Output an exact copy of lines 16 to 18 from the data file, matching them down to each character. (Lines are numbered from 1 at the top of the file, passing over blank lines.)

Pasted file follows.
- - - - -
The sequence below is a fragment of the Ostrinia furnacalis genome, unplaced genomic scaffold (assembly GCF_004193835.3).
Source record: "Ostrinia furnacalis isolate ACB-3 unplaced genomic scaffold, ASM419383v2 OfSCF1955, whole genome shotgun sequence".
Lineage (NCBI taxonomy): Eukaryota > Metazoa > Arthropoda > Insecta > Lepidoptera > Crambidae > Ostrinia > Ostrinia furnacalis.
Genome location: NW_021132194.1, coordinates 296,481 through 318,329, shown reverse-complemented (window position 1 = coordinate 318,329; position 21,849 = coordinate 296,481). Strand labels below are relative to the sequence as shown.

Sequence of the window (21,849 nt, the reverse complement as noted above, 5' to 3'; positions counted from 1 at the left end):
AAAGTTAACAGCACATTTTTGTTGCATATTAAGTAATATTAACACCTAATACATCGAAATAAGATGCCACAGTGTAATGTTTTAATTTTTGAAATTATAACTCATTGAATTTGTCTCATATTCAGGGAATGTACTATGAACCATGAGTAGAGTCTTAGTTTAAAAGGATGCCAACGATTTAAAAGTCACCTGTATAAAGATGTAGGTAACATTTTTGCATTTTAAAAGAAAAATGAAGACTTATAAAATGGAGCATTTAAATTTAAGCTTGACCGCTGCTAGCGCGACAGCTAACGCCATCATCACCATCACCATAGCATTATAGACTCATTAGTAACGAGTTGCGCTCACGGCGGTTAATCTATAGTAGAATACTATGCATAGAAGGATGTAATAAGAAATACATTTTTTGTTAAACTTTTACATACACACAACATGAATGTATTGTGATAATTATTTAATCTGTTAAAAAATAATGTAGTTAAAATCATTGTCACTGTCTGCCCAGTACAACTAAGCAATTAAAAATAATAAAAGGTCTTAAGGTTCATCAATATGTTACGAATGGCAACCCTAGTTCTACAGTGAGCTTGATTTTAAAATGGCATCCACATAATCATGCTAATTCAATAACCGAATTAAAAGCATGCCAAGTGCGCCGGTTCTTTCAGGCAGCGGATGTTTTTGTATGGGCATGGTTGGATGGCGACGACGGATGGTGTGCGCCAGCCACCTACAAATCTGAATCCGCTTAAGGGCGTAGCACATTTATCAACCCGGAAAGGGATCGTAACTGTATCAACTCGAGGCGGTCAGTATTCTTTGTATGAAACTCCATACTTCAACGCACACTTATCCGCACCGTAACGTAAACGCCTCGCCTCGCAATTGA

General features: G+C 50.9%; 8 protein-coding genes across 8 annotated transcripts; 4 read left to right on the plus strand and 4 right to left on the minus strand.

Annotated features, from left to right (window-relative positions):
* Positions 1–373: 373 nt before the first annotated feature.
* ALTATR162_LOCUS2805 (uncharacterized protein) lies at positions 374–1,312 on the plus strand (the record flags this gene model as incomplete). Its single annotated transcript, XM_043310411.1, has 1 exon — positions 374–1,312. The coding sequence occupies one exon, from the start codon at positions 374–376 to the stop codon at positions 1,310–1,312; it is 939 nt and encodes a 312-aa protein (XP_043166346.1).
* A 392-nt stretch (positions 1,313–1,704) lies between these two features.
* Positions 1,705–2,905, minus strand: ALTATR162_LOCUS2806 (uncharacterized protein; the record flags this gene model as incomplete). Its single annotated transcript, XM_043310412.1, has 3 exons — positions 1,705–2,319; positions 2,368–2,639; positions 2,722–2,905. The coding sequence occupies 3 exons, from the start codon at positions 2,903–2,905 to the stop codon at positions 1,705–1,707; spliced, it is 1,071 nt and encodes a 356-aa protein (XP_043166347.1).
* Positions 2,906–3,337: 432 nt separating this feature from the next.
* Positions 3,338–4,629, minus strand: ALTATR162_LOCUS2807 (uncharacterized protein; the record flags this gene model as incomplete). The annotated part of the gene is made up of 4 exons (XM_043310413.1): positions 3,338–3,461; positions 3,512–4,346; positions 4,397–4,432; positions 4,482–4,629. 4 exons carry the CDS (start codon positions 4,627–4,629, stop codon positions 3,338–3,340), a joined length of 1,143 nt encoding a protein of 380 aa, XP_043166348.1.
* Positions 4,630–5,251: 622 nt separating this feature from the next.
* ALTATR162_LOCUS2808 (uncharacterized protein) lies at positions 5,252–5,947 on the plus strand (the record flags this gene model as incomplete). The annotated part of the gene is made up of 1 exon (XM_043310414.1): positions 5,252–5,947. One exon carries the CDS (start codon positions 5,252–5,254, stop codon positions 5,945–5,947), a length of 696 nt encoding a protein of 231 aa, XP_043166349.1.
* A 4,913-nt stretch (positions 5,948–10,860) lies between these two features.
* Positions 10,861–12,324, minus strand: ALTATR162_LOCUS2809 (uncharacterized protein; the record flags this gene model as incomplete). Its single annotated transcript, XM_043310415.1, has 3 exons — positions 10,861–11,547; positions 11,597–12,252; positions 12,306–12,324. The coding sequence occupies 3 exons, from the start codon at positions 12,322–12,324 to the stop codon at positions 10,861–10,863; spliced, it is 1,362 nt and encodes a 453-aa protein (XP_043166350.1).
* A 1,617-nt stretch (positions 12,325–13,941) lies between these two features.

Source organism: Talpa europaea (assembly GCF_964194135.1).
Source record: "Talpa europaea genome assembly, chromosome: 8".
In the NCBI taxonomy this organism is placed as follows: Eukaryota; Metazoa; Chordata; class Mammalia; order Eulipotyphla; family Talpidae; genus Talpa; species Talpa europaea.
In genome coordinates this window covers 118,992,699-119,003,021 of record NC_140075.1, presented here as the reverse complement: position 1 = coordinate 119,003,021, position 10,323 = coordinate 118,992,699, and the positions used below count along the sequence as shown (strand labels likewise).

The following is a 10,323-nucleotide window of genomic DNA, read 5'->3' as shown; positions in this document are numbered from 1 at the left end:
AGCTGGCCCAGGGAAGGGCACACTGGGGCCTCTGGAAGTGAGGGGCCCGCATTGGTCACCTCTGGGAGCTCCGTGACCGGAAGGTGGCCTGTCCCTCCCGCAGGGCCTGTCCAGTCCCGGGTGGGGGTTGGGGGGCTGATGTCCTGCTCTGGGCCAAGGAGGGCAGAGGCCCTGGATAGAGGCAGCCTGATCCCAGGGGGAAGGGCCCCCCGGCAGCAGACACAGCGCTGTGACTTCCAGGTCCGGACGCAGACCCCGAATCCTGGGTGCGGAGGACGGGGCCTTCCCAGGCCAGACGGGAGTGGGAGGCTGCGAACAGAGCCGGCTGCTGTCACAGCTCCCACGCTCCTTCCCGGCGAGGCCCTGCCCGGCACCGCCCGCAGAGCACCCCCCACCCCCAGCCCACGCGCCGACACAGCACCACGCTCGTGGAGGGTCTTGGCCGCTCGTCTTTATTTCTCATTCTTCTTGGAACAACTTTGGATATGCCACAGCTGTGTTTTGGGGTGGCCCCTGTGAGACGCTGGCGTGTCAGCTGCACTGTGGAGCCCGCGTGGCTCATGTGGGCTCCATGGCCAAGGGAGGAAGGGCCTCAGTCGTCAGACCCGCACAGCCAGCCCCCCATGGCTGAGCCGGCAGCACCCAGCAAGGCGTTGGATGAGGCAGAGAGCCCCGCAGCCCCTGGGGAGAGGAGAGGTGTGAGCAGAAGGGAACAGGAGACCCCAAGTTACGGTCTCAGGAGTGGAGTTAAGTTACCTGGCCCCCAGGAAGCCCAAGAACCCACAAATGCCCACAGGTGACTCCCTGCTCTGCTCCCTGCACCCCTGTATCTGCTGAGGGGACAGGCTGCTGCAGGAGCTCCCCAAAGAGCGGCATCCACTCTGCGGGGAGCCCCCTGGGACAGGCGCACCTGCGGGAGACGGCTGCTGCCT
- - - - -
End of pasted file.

* ALTATR162_LOCUS2808 (uncharacterized protein) lies at positions 5,252–5,947 on the plus strand (the record flags this gene model as incomplete). The annotated part of the gene is made up of 1 exon (XM_043310414.1): positions 5,252–5,947. One exon carries the CDS (start codon positions 5,252–5,254, stop codon positions 5,945–5,947), a length of 696 nt encoding a protein of 231 aa, XP_043166349.1.
* A 4,913-nt stretch (positions 5,948–10,860) lies between these two features.
* Positions 10,861–12,324, minus strand: ALTATR162_LOCUS2809 (uncharacterized protein; the record flags this gene model as incomplete). Its single annotated transcript, XM_043310415.1, has 3 exons — positions 10,861–11,547; positions 11,597–12,252; positions 12,306–12,324. The coding sequence occupies 3 exons, from the start codon at positions 12,322–12,324 to the stop codon at positions 10,861–10,863; spliced, it is 1,362 nt and encodes a 453-aa protein (XP_043166350.1).